4. Thanks for the book suggestions!
    Do you think it works as a plot because it’s about someone walking around with a big secret? Built in conflict, right?

  5. Right away I thought of Deathtrap. It’s true I might be tempted if I came across something beautiful but I’d always feel
    like a cheater.
    Thx for these books, which i’ll check out? I love Kate Atkinson too, and somehow missed this one.

  6. In just exchanging an email with a fellow author, I was thinking that though we’d love the money and the fame, what we really want is to be read. Humans–all the several billions of us (or so I think)–after having enough to eat (which is how my recent protagonist starts out) want to be seen. Though perhaps at a much higher level, we want to serve a purpose beyond ourselves. So a plot of using someone else’s manuscript really doesn’t resonate. (I’m just watching *American Fiction*, which is mildly amusing about a writer stealing a zeitgeist.)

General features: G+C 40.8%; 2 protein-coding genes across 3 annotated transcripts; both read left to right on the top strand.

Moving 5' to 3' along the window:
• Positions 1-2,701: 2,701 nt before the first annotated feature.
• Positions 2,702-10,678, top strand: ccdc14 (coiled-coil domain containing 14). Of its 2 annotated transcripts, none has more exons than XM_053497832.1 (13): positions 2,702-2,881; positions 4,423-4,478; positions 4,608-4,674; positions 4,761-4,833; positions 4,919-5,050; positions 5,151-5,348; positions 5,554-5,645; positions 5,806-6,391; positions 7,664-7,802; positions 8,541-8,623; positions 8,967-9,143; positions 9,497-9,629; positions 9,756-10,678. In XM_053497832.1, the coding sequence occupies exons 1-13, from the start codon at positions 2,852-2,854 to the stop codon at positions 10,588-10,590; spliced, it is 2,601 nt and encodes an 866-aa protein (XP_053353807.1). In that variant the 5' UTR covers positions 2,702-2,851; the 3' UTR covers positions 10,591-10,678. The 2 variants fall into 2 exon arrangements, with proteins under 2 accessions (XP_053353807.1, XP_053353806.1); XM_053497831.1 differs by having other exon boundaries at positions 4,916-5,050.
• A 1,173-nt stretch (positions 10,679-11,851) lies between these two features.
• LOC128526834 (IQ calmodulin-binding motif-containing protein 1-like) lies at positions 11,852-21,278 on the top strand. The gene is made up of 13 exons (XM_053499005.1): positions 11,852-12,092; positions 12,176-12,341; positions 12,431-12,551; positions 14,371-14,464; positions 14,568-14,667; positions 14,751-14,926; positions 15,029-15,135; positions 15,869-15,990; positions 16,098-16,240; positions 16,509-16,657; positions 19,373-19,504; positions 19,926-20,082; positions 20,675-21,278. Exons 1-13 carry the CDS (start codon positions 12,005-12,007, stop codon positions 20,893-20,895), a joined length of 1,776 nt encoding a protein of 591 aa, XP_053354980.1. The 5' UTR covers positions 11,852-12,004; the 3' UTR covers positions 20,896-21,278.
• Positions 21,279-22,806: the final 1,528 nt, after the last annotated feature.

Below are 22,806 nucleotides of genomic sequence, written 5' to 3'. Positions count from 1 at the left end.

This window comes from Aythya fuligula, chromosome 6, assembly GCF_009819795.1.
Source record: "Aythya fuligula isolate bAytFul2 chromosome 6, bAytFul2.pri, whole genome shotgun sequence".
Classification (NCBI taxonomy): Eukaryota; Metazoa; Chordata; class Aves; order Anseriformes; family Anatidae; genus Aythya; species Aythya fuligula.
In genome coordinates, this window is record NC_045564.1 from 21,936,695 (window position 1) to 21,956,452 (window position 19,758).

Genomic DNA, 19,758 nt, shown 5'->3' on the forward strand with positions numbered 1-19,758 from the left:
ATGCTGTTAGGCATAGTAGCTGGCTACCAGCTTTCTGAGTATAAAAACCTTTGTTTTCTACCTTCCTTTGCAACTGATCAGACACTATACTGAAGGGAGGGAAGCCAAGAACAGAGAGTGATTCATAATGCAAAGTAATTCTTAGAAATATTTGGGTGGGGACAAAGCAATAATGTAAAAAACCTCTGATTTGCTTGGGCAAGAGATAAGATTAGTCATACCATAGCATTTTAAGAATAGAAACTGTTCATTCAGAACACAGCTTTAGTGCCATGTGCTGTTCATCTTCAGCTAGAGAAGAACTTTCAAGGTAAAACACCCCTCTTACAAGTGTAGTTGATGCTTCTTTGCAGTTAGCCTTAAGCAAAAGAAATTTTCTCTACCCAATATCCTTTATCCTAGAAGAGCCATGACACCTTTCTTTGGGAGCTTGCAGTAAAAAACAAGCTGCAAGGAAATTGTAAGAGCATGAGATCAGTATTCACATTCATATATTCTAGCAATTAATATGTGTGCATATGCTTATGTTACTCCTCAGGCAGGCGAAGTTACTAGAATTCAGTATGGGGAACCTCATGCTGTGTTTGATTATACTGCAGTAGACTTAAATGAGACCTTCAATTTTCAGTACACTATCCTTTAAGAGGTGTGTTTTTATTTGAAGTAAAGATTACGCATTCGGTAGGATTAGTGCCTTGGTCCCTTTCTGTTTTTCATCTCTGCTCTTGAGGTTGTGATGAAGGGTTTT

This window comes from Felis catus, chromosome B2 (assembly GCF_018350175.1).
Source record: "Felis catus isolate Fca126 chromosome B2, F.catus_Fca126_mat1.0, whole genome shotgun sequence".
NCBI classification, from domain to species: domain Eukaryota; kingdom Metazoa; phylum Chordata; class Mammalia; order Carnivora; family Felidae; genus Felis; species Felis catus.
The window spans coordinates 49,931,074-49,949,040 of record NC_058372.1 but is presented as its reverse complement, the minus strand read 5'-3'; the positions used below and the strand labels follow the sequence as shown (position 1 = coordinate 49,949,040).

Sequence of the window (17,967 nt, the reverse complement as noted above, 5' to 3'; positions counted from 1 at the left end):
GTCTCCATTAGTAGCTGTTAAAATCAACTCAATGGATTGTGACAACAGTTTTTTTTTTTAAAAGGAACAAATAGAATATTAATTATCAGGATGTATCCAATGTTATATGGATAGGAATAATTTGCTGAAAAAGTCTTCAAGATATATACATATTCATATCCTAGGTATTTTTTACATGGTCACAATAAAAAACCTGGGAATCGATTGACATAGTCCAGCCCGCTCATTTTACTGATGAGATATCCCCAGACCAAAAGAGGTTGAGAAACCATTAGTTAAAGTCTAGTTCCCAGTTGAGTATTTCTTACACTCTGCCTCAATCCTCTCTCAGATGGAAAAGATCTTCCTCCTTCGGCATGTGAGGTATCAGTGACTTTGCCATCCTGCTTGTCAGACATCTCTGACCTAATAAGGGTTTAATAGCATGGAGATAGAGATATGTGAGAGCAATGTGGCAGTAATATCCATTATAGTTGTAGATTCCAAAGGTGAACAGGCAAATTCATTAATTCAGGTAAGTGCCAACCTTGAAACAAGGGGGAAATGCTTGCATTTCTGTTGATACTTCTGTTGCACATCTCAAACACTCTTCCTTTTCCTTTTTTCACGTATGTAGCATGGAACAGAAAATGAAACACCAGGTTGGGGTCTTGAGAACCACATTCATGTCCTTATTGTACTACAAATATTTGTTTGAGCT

7. I suspect the proliferation of this theme has something to do with AJ Finn’s Woman in the Window scandal.

    If I ran across a manuscript like that I’d run in the other direction. I don’t want the hassle.

  8. I just saw “The Lesson” on Netflix with essentially the same premise with a couple of twists ( trailer at
    I’m still undecided–enjoyed parts of it, but found other bits unconvincing.
    I agree with Keenan–either give credit or tuck it back into that dark drawer.

    On the other hand, what if one’s OWN ms shows up under someone else’s name, someone who’s milking it, but can’t explain anything about it????
    Now that’s conflict, quandary and motivation all in one….

  9. Plagiarism strikes again.
    Last night my wife and I watched one of the newest Father Brown mysteries (on Britbox), “The Quill of Oscric.”
    Plagiarism lies at the heart of the mystery.